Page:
degree of longshore uniformity that was achieved, are presented and discussed in
a subsequent section and provided in tabular form in Appendix A.
Verification using minimum Qr concept
The values of Qp used during Test 6N and Test 8E, assumed to be the
optimum values, were verified using the two criteria proposed by Visser (1991).
As mentioned previously, these two criteria consider only the total longshore
flow rate being recirculated, Qp, not the cross-shore distribution (i.e., not the 20
individual pump flow rates).
In the present experiments, Qr, which is influenced by Qc (Figure 56), was
estimated directly during Tests 6N and Test 8E, by making additional
measurements in the offshore region at transect Y27. For all other experiments
in the Test 6 and Test 8 series, Qr was estimated indirectly assuming Qr = Qs - Qp
(Equation 1). Quantifying the magnitude of Qc was difficult and could only be
estimated using dye.
As shown in Appendix A, the mean longshore currents were rather invariant
with depth. Therefore, the flow rate in the surf zone, Qs, could be calculated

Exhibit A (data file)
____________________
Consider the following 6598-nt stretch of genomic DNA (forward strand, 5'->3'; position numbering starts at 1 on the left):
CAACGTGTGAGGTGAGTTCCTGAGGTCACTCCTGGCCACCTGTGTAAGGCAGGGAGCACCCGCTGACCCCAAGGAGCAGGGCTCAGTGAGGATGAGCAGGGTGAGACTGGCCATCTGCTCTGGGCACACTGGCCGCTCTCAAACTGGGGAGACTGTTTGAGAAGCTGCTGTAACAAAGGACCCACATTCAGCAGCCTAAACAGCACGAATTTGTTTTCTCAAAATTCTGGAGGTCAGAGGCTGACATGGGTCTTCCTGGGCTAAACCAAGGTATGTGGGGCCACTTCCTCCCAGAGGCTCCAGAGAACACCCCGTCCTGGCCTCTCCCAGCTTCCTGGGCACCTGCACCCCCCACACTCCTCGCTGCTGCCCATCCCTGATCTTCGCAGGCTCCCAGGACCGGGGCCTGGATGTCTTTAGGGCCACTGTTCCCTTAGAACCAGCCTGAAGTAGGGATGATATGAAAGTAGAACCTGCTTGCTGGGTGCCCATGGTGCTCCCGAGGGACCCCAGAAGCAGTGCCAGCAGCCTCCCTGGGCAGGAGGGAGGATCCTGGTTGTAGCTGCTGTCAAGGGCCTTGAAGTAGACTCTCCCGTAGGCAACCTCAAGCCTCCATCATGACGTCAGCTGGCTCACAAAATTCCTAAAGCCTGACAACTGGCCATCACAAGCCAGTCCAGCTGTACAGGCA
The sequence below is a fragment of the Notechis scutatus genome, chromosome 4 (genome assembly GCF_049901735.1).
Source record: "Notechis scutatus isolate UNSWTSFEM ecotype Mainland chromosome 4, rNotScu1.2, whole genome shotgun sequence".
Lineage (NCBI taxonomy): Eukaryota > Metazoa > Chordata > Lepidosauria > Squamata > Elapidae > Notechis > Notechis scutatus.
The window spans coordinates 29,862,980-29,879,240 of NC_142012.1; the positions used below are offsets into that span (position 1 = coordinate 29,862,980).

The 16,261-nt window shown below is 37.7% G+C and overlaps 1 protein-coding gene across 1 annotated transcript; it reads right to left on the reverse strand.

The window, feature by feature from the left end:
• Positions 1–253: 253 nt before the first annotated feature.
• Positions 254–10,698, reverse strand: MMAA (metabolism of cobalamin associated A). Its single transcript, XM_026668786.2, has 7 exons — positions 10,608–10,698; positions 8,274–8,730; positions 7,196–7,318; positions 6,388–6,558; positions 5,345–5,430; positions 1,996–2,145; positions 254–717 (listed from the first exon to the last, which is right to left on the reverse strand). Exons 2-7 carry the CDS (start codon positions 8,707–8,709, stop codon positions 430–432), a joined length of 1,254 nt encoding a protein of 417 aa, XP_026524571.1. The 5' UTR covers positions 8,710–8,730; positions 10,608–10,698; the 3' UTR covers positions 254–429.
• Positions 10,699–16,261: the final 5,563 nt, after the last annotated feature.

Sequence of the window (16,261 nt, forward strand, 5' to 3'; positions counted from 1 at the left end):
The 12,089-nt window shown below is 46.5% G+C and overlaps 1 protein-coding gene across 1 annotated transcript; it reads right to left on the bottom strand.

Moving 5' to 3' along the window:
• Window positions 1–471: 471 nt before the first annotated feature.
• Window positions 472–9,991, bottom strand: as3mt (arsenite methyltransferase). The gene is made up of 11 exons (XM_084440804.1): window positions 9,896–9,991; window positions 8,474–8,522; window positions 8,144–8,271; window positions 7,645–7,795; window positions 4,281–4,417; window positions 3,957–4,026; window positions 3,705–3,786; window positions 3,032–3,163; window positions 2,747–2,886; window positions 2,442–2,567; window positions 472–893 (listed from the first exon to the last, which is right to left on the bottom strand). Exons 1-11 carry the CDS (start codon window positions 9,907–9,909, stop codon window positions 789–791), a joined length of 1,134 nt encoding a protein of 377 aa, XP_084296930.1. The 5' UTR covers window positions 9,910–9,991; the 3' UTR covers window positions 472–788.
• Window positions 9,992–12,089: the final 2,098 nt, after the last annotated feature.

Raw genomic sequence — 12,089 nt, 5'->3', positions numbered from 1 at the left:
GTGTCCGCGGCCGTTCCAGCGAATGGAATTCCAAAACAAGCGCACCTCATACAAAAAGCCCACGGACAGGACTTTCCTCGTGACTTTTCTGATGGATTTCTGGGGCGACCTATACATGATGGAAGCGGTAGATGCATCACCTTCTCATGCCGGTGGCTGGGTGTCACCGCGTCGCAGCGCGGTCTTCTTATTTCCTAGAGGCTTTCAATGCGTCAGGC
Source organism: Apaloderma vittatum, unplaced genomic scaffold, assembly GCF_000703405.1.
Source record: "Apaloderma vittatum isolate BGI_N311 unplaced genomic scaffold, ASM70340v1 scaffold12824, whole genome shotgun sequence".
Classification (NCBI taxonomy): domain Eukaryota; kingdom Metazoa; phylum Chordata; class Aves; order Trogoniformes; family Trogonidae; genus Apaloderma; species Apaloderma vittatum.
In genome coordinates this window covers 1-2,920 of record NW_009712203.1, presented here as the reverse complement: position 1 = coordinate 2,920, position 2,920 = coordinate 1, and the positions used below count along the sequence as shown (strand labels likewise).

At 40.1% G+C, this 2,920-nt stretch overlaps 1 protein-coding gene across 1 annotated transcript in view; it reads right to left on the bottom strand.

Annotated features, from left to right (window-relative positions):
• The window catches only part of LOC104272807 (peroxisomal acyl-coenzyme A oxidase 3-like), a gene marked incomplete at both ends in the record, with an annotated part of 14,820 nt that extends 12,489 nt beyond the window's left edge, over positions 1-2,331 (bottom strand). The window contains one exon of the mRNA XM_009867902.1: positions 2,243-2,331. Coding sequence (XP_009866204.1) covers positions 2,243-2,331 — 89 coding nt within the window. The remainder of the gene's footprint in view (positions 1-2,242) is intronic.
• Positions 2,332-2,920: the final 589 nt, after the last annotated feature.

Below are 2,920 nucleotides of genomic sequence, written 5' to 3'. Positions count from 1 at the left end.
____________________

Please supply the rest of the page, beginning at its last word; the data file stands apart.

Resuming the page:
using the longshore current measured one-third of the water depth above the
bottom, the local mean water surface elevation, and an estimate of the cross-
sectional area represented by each ADV. The pumped flow rate, Qp, was
calculated using data from the in-line flow sensors in each pump-and-piping
The first criterion proposed by Visser (1991) will be illustrated conceptually,
using the Qs and Qr values obtained during the 15 regular wave experiments
(Figure 61). Qpu is the value of Qp associated with the proper and nearly uniform
longshore flow rate in the surf zone, Qsu. This method is based on the premise
that Qpu can be determined by minimizing Qr as a function of Qp. Visser (1991)
postulated the following: (a) if Qp<Qpu, the flow rate Qs will increase in the
downstream direction and the surplus, Qs-Qp, will return offshore and increase
Qr; or (b) if Qp>Qpu, the increased flow rate Qs will increase Qr offshore because
of the increased advection and lateral friction.
Although there is some scatter in the data, Test 6N had the lowest value of
Qr. For Test 6N, Qs and Qp were 505 and 465 ℓ/sec, respectively. Hence Qr is
indirectly estimated to be 40 ℓ/sec. Based on ADV measurements, the internal
recirculation flowing in the upstream direction, Qr+Qc, was calculated to be
48 ℓ/sec. The secondary circulation cell, Qc, flowing downstream directly in
front of each wave generator was estimated to be 10 ℓ/sec, using dye. Therefore,
the inferred value of Qr was 38 ℓ/sec. Hence, direct measurement of the internal
recirculation, Qr, and the indirect estimate, Qs-Qp, gave good agreement. The
ability to minimize internal recirculation relative to the flow rate in the surf zone,
can be quantified as (Qs-Qp)/Qs, which for this test was approximately 8 percent.